The theme of savagery versus civilisation is first introduced to us through the symbol of the conch shell which we associate with Ralph as he is the person who first uses it and becomes the elected leader of the boys. This symbolises authority amongst the boys. At the first assembly Ralph says “I’ll give the conch to the next person to speak…he won’t be interrupted”. This suggests civilisation as Ralph is allowing each boy to have an equal say and opinion. If they have the conch, no matter who they are or what age they are they will be given the chance to speak and will be listened to by the rest of the boys. The boys have created the island to be a democratic place which shows a civilised side to them as they try to mimic the homes they have just left.

             Contrasting with the symbol of the conch is the symbol of the beast which comes to be associated with Jack as by the end of the novel he is almost devil worshipping it. The beast begins as a  “snake thing” but by the end of the novel it has become “the Lord of the Flies”. The first quote shows us that the beast is clearly evil. Western society considers snakes to be bad omens because it was a snake that led Eve to eat from the tree of knowledge. However at this stage of the novel the beast is quite insubstantial as it is only a “thing”. As the boys fear of the beast grows so to does the beast itself until it has manifested into the devil – the ultimate and most powerful evil. He has a strong status as a Lord although it is over something pretty disgusting – the flies. The boys belief in the beast leads them to behave more like savages as they act out from their fear and they begin to loose hold of the rules, led by Jack, thus demonstrating the theme of savagery.

             One of ways Golding shows conflict between savagery and civilisation is when Jack and some of the other boys are killing the first pig. Jack chants “kill the pig, cut her throat, spill the blood”. This suggests savagery as the boys are being violent and aggressive when killing the pig and they don’t care about it. This is particularly clear through Golding’s word choice. Jack talks about cutting the pig’s throat which makes it sound like a savage action and spilling her blood which reinforces the lack of care and feeling shown towards the pug’s carcass. This shows that the boys are no longer feeling guilty about what they have done thus showing them becoming savages.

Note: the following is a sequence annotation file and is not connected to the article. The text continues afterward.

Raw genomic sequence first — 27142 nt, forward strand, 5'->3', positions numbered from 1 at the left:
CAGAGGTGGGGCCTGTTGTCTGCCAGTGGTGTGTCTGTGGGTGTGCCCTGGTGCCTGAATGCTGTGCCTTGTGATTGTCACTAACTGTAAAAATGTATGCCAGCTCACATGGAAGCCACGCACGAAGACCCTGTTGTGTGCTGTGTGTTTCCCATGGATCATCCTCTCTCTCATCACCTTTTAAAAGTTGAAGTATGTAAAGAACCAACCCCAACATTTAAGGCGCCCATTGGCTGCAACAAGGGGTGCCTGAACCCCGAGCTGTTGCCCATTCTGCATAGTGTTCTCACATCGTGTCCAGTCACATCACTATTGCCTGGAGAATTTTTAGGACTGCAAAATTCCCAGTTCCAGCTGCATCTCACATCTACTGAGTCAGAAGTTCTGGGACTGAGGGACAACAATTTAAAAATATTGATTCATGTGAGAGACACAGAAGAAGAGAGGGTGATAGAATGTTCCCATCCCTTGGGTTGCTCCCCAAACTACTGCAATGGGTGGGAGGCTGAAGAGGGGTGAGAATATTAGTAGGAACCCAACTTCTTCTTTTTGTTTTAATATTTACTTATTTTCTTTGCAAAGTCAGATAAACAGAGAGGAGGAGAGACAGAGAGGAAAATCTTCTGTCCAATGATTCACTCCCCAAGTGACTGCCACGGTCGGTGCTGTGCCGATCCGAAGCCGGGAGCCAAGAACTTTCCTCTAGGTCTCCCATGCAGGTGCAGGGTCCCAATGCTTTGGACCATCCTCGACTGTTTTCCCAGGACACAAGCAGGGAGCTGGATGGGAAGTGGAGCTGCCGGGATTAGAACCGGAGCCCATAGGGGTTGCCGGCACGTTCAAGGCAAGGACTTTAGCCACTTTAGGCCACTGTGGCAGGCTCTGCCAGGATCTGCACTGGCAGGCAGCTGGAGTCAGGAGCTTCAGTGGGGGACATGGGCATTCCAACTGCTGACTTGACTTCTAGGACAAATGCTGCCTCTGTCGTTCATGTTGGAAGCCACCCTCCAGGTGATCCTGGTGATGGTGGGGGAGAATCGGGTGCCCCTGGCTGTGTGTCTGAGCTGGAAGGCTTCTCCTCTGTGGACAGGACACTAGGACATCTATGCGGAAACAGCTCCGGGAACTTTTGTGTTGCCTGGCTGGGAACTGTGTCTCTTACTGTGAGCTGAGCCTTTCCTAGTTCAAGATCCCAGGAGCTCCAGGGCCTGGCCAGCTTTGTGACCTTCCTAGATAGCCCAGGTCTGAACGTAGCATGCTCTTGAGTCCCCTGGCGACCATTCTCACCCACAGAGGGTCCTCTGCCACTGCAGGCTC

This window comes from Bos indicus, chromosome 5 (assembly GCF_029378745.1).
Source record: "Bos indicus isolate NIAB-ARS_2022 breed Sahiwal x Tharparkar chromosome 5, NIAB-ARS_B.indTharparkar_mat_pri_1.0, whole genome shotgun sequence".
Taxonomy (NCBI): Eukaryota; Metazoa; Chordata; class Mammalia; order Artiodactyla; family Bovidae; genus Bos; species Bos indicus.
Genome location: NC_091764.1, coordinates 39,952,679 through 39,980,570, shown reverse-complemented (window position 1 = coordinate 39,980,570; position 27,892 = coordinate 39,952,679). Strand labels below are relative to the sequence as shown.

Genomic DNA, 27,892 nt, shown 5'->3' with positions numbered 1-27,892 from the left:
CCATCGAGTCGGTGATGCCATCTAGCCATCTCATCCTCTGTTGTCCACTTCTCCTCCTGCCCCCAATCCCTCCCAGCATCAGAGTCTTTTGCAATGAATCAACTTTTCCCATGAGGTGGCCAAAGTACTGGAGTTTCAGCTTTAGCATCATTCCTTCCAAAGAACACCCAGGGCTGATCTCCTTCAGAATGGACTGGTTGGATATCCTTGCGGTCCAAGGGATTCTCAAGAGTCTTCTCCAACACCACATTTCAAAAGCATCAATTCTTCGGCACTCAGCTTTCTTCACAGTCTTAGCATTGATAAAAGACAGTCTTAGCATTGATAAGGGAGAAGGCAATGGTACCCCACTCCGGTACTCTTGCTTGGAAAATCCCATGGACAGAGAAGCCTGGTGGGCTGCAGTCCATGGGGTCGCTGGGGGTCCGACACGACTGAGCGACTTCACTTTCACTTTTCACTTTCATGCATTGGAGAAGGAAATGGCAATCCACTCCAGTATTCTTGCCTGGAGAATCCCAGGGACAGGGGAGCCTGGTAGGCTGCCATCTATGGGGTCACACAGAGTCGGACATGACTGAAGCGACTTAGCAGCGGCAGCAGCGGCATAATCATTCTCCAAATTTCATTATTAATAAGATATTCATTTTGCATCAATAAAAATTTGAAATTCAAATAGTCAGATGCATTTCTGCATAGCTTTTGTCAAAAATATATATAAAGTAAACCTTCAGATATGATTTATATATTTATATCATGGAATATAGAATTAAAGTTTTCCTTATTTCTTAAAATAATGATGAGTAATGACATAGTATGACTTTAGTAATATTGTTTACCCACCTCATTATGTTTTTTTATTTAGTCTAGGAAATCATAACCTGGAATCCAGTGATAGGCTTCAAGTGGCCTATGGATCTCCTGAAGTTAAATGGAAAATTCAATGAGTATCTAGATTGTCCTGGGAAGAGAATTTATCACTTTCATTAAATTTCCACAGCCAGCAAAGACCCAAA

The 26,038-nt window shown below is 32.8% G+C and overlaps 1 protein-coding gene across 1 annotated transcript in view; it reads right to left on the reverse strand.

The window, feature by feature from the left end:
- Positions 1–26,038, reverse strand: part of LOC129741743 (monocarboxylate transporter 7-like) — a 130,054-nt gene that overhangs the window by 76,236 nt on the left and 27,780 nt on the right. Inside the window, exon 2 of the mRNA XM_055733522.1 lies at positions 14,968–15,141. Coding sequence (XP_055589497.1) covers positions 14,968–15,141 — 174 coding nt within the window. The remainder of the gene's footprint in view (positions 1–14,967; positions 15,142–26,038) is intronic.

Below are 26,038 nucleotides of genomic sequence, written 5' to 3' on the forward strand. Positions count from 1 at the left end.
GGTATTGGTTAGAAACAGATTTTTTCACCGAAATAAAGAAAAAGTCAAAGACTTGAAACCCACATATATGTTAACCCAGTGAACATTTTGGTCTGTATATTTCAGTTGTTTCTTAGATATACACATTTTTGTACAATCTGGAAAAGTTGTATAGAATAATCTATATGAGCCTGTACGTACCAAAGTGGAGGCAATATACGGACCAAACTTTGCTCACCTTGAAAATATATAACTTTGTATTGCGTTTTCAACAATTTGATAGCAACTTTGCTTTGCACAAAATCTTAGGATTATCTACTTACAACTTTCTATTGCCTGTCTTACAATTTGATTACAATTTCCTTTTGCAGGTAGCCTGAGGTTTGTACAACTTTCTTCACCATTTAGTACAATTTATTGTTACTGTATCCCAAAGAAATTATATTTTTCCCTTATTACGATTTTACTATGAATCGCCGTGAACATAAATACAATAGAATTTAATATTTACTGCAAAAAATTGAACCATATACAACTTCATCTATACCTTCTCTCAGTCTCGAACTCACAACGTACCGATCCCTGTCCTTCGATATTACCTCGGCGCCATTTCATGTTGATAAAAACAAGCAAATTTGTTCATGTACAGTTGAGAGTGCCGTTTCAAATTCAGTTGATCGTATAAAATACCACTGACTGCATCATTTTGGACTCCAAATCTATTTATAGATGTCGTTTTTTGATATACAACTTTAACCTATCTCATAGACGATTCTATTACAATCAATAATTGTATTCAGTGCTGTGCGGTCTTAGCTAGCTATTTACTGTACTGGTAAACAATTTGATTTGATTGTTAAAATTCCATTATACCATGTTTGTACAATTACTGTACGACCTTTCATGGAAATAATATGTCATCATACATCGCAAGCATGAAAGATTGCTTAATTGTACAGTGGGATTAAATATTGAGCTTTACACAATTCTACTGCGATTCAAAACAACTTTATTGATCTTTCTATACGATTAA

We can see the conflict between savagery and civilisation developing further when Piggy’s glasses are broken. We are told “Piggy cried out in terror ‘my specs!” This shows us that the boys savage natures are beginning to overule their more civilised sides. At the start of the book Jack would never have dared touch Piggy, but here he actually snaps and goes for Piggy who he despises. We can tell that Piggy is really scared as Golding chooses the words “cried” and “terror” to describe the scene. Piggy sounds like he is hurting and is genuinely terrified about what Jack might do to him and the loss of his sight. Piggy’s glasses have also come to represent intelligence on the island, with them breaking we see that the pathway to savagery is now completely open for the boys. This is the first true piece of violence between the two factions on the island and it will result in nearly all the boys becoming savages.

             A final way in which we see the theme of savagery versus civilisation being demonstrated is when Ralph sticks up for Piggy after he is attacked by Jack. Ralph says “that was a dirty trick”. This shows that Ralph is really angry at Jack for what he said and did to Piggy. He is still attempting to impose himself as leader here as he says this in an aggressive and assertive tone. This suggests there is still some glimmers of civilisation on the island at this point as there is still someone with a sense of moral goodness ready to fight for justice.

             In conclusion The Lord of the Flies by William Golding is a novel in which the theme of savagery versus civilisation is shown. Ralph represents civilisation as he wants to enforce rules and let everyone have an equal say. Whereas Jack who represents savagery as he rules over the boys and he is not interested in what they have to say. Through the boys actions Golding shows us that we need rules and to consciously impose them to make sure society functions properly.